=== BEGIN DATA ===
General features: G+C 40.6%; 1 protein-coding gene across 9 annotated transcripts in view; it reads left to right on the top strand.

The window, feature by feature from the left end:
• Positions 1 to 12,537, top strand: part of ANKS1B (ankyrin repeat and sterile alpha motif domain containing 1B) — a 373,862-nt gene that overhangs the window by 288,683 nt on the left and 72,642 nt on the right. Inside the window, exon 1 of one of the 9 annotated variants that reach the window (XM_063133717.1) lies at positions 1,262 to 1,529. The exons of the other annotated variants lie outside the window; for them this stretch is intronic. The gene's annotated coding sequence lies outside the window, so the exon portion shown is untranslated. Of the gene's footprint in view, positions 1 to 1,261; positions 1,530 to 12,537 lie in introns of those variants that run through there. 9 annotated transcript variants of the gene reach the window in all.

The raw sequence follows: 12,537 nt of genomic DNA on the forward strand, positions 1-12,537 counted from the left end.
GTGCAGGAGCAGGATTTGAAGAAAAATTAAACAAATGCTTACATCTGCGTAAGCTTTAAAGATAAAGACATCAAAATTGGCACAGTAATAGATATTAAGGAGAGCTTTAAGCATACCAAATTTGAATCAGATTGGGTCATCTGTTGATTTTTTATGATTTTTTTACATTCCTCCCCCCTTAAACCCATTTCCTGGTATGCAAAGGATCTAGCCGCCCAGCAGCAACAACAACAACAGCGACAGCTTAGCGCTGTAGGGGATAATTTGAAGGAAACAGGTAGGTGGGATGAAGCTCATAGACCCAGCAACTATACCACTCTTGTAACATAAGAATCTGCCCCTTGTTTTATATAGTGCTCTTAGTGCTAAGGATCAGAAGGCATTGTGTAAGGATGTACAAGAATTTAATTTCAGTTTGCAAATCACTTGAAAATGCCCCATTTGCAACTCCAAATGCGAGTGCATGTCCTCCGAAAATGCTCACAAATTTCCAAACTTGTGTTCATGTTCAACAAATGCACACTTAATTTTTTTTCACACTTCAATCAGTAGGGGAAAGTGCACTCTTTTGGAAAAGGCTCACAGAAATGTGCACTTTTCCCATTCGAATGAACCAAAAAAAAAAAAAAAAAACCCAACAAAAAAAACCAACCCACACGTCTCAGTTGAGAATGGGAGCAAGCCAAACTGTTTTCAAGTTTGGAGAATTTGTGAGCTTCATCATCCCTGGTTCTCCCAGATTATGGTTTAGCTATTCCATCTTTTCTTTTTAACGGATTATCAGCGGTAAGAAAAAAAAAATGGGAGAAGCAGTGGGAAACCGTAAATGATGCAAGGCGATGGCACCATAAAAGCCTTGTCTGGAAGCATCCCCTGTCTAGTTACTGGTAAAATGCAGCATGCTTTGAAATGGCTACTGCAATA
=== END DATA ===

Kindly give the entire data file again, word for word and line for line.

General features: G+C 40.6%; 1 protein-coding gene across 9 annotated transcripts in view; it reads left to right on the top strand.

The window, feature by feature from the left end:
• Positions 1 to 12,537, top strand: part of ANKS1B (ankyrin repeat and sterile alpha motif domain containing 1B) — a 373,862-nt gene that overhangs the window by 288,683 nt on the left and 72,642 nt on the right. Inside the window, exon 1 of one of the 9 annotated variants that reach the window (XM_063133717.1) lies at positions 1,262 to 1,529. The exons of the other annotated variants lie outside the window; for them this stretch is intronic. The gene's annotated coding sequence lies outside the window, so the exon portion shown is untranslated. Of the gene's footprint in view, positions 1 to 1,261; positions 1,530 to 12,537 lie in introns of those variants that run through there. 9 annotated transcript variants of the gene reach the window in all.

The raw sequence follows: 12,537 nt of genomic DNA on the forward strand, positions 1-12,537 counted from the left end.
GTGCAGGAGCAGGATTTGAAGAAAAATTAAACAAATGCTTACATCTGCGTAAGCTTTAAAGATAAAGACATCAAAATTGGCACAGTAATAGATATTAAGGAGAGCTTTAAGCATACCAAATTTGAATCAGATTGGGTCATCTGTTGATTTTTTATGATTTTTTTACATTCCTCCCCCCTTAAACCCATTTCCTGGTATGCAAAGGATCTAGCCGCCCAGCAGCAACAACAACAACAGCGACAGCTTAGCGCTGTAGGGGATAATTTGAAGGAAACAGGTAGGTGGGATGAAGCTCATAGACCCAGCAACTATACCACTCTTGTAACATAAGAATCTGCCCCTTGTTTTATATAGTGCTCTTAGTGCTAAGGATCAGAAGGCATTGTGTAAGGATGTACAAGAATTTAATTTCAGTTTGCAAATCACTTGAAAATGCCCCATTTGCAACTCCAAATGCGAGTGCATGTCCTCCGAAAATGCTCACAAATTTCCAAACTTGTGTTCATGTTCAACAAATGCACACTTAATTTTTTTTCACACTTCAATCAGTAGGGGAAAGTGCACTCTTTTGGAAAAGGCTCACAGAAATGTGCACTTTTCCCATTCGAATGAACCAAAAAAAAAAAAAAAAAACCCAACAAAAAAAACCAACCCACACGTCTCAGTTGAGAATGGGAGCAAGCCAAACTGTTTTCAAGTTTGGAGAATTTGTGAGCTTCATCATCCCTGGTTCTCCCAGATTATGGTTTAGCTATTCCATCTTTTCTTTTTAACGGATTATCAGCGGTAAGAAAAAAAAAATGGGAGAAGCAGTGGGAAACCGTAAATGATGCAAGGCGATGGCACCATAAAAGCCTTGTCTGGAAGCATCCCCTGTCTAGTTACTGGTAAAATGCAGCATGCTTTGAAATGGCTACTGCAATA